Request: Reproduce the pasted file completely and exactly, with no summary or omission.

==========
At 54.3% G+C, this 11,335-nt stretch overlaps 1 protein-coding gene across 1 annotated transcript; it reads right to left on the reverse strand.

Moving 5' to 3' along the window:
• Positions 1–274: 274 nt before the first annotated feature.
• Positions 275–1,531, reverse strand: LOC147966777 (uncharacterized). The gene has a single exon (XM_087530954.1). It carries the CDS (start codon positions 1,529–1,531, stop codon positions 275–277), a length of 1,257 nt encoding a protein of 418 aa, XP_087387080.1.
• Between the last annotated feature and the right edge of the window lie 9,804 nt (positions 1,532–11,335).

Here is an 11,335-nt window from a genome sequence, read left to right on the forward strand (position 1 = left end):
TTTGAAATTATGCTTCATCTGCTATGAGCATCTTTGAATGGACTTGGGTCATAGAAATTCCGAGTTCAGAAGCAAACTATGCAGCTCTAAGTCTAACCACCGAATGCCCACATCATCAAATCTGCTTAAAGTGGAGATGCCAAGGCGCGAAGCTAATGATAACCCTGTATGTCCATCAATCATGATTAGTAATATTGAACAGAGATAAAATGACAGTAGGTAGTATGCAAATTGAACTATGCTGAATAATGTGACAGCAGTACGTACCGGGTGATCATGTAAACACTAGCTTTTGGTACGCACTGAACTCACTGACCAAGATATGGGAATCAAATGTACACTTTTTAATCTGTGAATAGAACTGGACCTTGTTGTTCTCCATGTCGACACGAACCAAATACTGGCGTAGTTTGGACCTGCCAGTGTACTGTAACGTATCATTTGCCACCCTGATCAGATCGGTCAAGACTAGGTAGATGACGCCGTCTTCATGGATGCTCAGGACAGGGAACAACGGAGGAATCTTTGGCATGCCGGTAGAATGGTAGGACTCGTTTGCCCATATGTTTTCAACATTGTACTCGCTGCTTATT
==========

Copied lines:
At 54.3% G+C, this 11,335-nt stretch overlaps 1 protein-coding gene across 1 annotated transcript; it reads right to left on the reverse strand.

Moving 5' to 3' along the window:
• Positions 1–274: 274 nt before the first annotated feature.
• Positions 275–1,531, reverse strand: LOC147966777 (uncharacterized). The gene has a single exon (XM_087530954.1). It carries the CDS (start codon positions 1,529–1,531, stop codon positions 275–277), a length of 1,257 nt encoding a protein of 418 aa, XP_087387080.1.
• Between the last annotated feature and the right edge of the window lie 9,804 nt (positions 1,532–11,335).

Here is an 11,335-nt window from a genome sequence, read left to right on the forward strand (position 1 = left end):
TTTGAAATTATGCTTCATCTGCTATGAGCATCTTTGAATGGACTTGGGTCATAGAAATTCCGAGTTCAGAAGCAAACTATGCAGCTCTAAGTCTAACCACCGAATGCCCACATCATCAAATCTGCTTAAAGTGGAGATGCCAAGGCGCGAAGCTAATGATAACCCTGTATGTCCATCAATCATGATTAGTAATATTGAACAGAGATAAAATGACAGTAGGTAGTATGCAAATTGAACTATGCTGAATAATGTGACAGCAGTACGTACCGGGTGATCATGTAAACACTAGCTTTTGGTACGCACTGAACTCACTGACCAAGATATGGGAATCAAATGTACACTTTTTAATCTGTGAATAGAACTGGACCTTGTTGTTCTCCATGTCGACACGAACCAAATACTGGCGTAGTTTGGACCTGCCAGTGTACTGTAACGTATCATTTGCCACCCTGATCAGATCGGTCAAGACTAGGTAGATGACGCCGTCTTCATGGATGCTCAGGACAGGGAACAACGGAGGAATCTTTGGCATGCCGGTAGAATGGTAGGACTCGTTTGCCCATATGTTTTCAACATTGTACTCGCTGCTTATT